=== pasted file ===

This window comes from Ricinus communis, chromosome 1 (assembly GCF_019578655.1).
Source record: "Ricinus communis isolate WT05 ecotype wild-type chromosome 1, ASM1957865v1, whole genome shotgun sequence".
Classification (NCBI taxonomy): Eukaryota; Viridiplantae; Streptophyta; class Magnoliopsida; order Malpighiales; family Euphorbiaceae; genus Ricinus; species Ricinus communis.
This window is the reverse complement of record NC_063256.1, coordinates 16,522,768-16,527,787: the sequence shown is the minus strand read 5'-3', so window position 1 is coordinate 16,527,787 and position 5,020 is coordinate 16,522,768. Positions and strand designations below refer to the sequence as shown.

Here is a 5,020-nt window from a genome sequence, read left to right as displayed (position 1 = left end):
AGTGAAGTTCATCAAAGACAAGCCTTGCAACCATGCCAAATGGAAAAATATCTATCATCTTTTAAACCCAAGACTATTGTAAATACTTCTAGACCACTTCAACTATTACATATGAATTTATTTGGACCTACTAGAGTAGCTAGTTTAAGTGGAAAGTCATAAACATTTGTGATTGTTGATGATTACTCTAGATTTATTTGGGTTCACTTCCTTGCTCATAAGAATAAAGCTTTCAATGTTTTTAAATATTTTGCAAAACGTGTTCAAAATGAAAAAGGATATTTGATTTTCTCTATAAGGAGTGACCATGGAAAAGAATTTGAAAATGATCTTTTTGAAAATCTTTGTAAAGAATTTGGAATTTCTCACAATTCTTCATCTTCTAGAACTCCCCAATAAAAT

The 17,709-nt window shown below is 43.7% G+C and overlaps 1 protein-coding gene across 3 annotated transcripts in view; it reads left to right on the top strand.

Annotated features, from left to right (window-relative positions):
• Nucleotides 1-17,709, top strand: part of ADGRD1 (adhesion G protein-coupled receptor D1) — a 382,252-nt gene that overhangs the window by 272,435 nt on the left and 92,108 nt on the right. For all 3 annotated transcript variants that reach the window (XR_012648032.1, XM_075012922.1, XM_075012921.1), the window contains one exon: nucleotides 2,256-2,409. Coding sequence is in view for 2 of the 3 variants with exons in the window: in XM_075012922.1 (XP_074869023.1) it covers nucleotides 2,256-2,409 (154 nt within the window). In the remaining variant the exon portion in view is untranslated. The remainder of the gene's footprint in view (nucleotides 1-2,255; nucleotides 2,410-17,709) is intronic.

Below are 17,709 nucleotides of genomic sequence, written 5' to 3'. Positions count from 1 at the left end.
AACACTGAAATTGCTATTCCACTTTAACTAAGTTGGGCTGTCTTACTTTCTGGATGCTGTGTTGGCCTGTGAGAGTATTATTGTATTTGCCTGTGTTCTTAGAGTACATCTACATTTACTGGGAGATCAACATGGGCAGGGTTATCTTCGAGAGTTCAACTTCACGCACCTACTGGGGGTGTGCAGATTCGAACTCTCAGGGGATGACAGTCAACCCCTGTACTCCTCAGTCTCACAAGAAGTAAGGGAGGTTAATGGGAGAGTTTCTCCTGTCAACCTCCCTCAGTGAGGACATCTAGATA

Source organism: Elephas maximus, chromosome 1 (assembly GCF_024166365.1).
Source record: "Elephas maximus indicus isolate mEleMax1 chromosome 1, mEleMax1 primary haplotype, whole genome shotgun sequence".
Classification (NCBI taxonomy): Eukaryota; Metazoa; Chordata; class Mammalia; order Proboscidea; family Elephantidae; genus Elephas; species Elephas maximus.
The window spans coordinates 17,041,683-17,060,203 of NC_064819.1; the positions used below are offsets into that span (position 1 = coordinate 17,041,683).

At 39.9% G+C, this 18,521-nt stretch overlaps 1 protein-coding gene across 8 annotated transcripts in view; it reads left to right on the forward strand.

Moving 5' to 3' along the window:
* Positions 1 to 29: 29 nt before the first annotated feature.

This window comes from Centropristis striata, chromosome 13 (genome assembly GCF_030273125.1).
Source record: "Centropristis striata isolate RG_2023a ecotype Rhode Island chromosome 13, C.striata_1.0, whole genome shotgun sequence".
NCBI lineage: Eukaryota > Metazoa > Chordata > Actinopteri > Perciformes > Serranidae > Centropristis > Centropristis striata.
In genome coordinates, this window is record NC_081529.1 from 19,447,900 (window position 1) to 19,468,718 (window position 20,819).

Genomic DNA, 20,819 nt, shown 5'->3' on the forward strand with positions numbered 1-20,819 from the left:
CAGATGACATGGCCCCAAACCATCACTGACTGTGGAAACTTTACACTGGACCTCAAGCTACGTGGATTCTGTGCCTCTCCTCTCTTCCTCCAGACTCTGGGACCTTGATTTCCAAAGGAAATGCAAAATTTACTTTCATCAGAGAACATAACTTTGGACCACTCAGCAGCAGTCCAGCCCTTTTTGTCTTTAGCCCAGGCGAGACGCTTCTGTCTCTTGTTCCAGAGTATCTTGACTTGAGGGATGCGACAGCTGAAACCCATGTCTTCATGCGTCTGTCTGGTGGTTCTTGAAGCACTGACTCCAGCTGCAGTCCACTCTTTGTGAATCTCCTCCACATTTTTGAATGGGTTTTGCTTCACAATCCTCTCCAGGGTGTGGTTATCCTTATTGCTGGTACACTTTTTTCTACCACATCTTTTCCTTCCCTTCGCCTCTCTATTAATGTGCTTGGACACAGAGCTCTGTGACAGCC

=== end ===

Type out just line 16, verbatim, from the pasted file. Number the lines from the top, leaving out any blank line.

At 39.9% G+C, this 18,521-nt stretch overlaps 1 protein-coding gene across 8 annotated transcripts in view; it reads left to right on the forward strand.